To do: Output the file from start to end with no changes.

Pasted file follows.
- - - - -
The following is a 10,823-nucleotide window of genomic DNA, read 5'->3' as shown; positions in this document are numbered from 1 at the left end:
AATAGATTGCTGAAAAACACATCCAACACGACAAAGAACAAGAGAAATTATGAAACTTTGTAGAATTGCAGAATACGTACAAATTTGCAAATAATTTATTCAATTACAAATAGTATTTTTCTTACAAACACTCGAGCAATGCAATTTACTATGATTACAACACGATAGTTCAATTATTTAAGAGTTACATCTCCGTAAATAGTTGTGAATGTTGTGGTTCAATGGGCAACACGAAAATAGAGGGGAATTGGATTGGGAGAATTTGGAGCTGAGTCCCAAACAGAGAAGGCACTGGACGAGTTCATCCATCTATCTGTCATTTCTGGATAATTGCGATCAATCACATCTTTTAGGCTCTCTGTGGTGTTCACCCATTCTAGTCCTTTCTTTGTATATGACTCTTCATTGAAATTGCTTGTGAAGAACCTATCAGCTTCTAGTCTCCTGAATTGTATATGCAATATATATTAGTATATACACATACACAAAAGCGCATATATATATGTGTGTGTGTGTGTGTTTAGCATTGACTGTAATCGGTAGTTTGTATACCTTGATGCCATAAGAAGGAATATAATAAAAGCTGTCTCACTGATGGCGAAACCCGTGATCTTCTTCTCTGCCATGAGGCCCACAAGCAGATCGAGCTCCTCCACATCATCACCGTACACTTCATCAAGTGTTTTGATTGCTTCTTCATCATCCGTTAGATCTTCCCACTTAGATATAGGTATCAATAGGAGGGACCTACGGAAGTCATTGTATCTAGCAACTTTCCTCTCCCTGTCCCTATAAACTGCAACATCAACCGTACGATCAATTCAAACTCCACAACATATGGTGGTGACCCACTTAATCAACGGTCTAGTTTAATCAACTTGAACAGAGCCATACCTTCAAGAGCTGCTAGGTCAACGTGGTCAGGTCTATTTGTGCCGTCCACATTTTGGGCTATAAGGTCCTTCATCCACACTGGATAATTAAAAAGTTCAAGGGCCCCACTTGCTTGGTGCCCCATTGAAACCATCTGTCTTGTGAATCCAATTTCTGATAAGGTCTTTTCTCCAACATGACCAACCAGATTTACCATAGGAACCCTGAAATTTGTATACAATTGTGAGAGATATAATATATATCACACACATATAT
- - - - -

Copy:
The following is a 10,823-nucleotide window of genomic DNA, read 5'->3' as shown; positions in this document are numbered from 1 at the left end:
AATAGATTGCTGAAAAACACATCCAACACGACAAAGAACAAGAGAAATTATGAAACTTTGTAGAATTGCAGAATACGTACAAATTTGCAAATAATTTATTCAATTACAAATAGTATTTTTCTTACAAACACTCGAGCAATGCAATTTACTATGATTACAACACGATAGTTCAATTATTTAAGAGTTACATCTCCGTAAATAGTTGTGAATGTTGTGGTTCAATGGGCAACACGAAAATAGAGGGGAATTGGATTGGGAGAATTTGGAGCTGAGTCCCAAACAGAGAAGGCACTGGACGAGTTCATCCATCTATCTGTCATTTCTGGATAATTGCGATCAATCACATCTTTTAGGCTCTCTGTGGTGTTCACCCATTCTAGTCCTTTCTTTGTATATGACTCTTCATTGAAATTGCTTGTGAAGAACCTATCAGCTTCTAGTCTCCTGAATTGTATATGCAATATATATTAGTATATACACATACACAAAAGCGCATATATATATGTGTGTGTGTGTGTGTTTAGCATTGACTGTAATCGGTAGTTTGTATACCTTGATGCCATAAGAAGGAATATAATAAAAGCTGTCTCACTGATGGCGAAACCCGTGATCTTCTTCTCTGCCATGAGGCCCACAAGCAGATCGAGCTCCTCCACATCATCACCGTACACTTCATCAAGTGTTTTGATTGCTTCTTCATCATCCGTTAGATCTTCCCACTTAGATATAGGTATCAATAGGAGGGACCTACGGAAGTCATTGTATCTAGCAACTTTCCTCTCCCTGTCCCTATAAACTGCAACATCAACCGTACGATCAATTCAAACTCCACAACATATGGTGGTGACCCACTTAATCAACGGTCTAGTTTAATCAACTTGAACAGAGCCATACCTTCAAGAGCTGCTAGGTCAACGTGGTCAGGTCTATTTGTGCCGTCCACATTTTGGGCTATAAGGTCCTTCATCCACACTGGATAATTAAAAAGTTCAAGGGCCCCACTTGCTTGGTGCCCCATTGAAACCATCTGTCTTGTGAATCCAATTTCTGATAAGGTCTTTTCTCCAACATGACCAACCAGATTTACCATAGGAACCCTGAAATTTGTATACAATTGTGAGAGATATAATATATATCACACACATATAT